As part of our ongoing series of interviews with people making a difference in the education and technology fields, we spoke to Josephine Chanter, Head of Communications at the Design Museum in London. She talked to us about how a museum creates instant access to its permanent collection and how being a design museum put – surprise! – a lot of pressure on its app’s (amazing) design.
You can learn more about the Design Museum at designmuseum.org.
SMATOOS: Can you give us a little background on the Design Museum?
Josephine Chanter (JC): At the Design Museum we believe that without better design, better use of scarce resources, and more innovation, the future won’t work. We see design as an integral part of every aspect of life: a way to understand the world around us, and to make it a better place to live.
For 22 years, since Terence Conran first established it, the Design Museum has championed creative thinking and inspired problem solving, celebrating the talent of the world’s best designers and architects. The museum showed what Jonathan Ive could do before he went to Apple, it is the place that Puma chose to show the world Yves Behar’s ground-breaking packaging for its shoes that cut carbon emissions by half and it gave Zaha Hadid her first solo show in Britain.
The museum has welcomed five million visitors, enthralled 400,000 school children, staged over 100 exhibitions, established a leading education programme and built an important collection of contemporary design.
We teach, we entertain, we collect. We publish on paper and on the net. We make a difference. But we could do much more. The success of our vision has created the opportunity for the building of a new Design Museum. A museum for the 21st century.
SMATOOS: You commissioned the Design Museum Collection app. What inspired you to do this?
JC: The museum’s objective was to increase access to its collection because it is not currently on display at the museum due to space constraints. It seemed natural to do this digitally and the museum applied for some funding three years ago. This funding was finally secured last year and we identified that an app would be the most appropriate format for the resource. Working across the Communications, Curatorial and Learning teams at the museum, we wrote a brief that reflected many of the curatorial and interpretative aims that we would apply to a physical exhibition. We wanted an iPad, iPhone and Android app that would provide audiences with fact and fun: factual text about 59 key objects in the collection alongside more personal and engaging stories from current and past museum directors.
SMATOOS: Was the app created in-house or did you outsource some production elements?
JC: Content was written in-house and all film editing and the development work was outsourced.
SMATOOS: The app has an educational bent, and offers very comprehensible information on the history of the objects it showcases. Why did you decide to aim this app at a general audience rather than audience of people well-versed in design?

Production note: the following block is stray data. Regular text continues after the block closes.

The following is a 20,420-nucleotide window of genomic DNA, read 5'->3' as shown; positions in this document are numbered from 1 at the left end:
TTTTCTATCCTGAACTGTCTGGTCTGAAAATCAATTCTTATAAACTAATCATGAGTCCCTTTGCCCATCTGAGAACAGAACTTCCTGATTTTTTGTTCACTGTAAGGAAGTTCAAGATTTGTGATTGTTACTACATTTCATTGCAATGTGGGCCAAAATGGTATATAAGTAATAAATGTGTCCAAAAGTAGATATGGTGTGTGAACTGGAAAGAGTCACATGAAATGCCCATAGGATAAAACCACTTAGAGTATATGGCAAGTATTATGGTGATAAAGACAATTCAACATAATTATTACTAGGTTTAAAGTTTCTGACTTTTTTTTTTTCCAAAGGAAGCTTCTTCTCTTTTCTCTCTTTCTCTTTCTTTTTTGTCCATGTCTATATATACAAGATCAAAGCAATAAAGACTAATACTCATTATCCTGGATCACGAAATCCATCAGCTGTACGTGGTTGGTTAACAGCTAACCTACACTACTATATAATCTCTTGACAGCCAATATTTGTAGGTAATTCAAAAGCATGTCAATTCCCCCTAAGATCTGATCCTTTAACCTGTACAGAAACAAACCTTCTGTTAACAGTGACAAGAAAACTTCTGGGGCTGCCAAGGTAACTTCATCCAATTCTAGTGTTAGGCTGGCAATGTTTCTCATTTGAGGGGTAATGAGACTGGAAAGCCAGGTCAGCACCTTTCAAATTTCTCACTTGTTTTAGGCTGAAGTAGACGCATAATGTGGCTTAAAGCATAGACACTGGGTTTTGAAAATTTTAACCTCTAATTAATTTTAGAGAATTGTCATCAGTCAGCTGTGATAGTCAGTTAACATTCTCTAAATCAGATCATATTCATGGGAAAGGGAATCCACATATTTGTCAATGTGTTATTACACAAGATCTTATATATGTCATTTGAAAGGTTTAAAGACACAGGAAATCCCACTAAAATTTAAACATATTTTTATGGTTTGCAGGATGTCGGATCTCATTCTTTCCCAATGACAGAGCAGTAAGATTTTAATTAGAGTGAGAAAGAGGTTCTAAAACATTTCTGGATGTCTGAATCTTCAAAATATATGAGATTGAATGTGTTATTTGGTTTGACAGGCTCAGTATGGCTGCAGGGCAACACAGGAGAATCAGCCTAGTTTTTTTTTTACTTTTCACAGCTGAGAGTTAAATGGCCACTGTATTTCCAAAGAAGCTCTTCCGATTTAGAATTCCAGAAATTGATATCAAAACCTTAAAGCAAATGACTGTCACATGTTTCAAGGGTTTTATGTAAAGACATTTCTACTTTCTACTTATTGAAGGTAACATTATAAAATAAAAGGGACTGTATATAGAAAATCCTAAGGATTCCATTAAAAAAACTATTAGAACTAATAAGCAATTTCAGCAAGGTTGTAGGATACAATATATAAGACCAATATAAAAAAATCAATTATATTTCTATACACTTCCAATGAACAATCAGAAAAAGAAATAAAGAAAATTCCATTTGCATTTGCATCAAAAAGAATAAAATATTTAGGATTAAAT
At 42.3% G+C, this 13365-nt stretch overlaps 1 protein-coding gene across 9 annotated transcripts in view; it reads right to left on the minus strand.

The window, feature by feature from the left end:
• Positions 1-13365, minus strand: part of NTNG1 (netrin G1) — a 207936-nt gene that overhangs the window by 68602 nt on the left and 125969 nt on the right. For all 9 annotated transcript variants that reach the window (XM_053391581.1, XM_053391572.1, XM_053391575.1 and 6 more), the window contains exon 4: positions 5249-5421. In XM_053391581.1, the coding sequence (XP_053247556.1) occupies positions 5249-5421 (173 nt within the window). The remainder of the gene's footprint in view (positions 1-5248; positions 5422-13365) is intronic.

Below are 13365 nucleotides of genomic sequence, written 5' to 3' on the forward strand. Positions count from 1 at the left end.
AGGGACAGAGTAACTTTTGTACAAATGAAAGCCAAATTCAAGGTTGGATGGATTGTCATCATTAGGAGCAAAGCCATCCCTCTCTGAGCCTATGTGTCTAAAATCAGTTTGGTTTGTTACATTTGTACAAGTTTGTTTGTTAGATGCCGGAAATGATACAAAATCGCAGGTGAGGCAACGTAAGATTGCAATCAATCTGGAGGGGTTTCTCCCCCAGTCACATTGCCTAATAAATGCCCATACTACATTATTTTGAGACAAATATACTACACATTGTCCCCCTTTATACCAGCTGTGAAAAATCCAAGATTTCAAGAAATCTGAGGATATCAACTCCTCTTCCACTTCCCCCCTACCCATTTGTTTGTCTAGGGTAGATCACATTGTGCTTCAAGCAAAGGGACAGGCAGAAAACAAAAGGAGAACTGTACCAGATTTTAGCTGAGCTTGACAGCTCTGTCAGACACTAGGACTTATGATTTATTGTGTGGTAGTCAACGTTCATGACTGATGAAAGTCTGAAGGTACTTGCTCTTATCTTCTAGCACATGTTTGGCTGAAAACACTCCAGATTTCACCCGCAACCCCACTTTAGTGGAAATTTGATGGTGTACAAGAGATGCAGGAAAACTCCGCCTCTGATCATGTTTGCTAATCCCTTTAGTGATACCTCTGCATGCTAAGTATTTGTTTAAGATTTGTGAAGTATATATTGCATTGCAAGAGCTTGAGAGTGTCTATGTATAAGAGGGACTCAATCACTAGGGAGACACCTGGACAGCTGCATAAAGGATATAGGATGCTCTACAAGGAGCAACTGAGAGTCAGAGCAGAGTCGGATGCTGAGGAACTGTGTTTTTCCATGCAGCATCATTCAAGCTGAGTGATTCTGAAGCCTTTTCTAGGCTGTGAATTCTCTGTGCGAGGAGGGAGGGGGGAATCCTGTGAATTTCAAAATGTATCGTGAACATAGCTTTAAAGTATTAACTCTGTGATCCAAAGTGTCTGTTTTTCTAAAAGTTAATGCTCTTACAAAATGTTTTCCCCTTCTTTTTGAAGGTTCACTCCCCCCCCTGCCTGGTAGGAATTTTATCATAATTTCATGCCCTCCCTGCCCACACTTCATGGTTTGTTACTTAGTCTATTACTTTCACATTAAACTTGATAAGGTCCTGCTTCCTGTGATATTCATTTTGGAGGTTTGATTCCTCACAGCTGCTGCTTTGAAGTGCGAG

JC: The project is intended to extend access and interest in our collection. Many people are unfamiliar with the Design Museum and what might be in its collection so we wanted to explain things as clearly as possible. We wanted something that looked very visually ‘Design Museum’, that was instinctual and encouraged the user to explore the content and make their own learning pathway. We also wanted to incorporate some fun aspects of the technological capability and to think long-term how the resource could work with future exhibitions or could it be adapted for further content.
SMATOOS: What’s the response been to the app so far?
JC: Exceeded our expectations by far! Over 80,000 downloads in six weeks!
SMATOOS: Is there anything to which a museum needs to give special consideration when creating an app that perhaps other companies wouldn’t? Does a museum have any special responsibilities?
JC: The museum is a trusted voice of authority and also at the heart of contemporary design, so, in my experience, is much more focused on producing great design – legible, beautiful and functional with reliable and engaging content than other companies often are. This applies to everything the museum does – including the app. No pressure there, then.
SMATOOS: What was the most interesting part of making the app?
JC: User testing our ideas with a group of museum visitors who didn’t use iPads and apps. After initial resistance, it became clear that the technology and the design have a universal quality about them that is instinctually understood. But the experience also served to remind me that access to and understanding of technology is not universal. Which, in a technologically orientated place like the Design Museum, it is possible to forget.
SMATOOS: The Design Museum Collection isn’t the museum’s first app, but it’s the first to feature items from the permanent collections. Are any other apps planned, perhaps in conjunction with special exhibits?
I now want to make an app about everything! Apps have such similarities to exhibitions – packaging things up in bite-size, digestible portions for people to enjoy – that I can see a slew of opportunities. Also, the importance of learning through play, and specifically games, is underexploited by the museum currently so I dream of producing the world’s most popular design game app.
For more interviews with innovators, check out our archive.
Images from the Design Museum.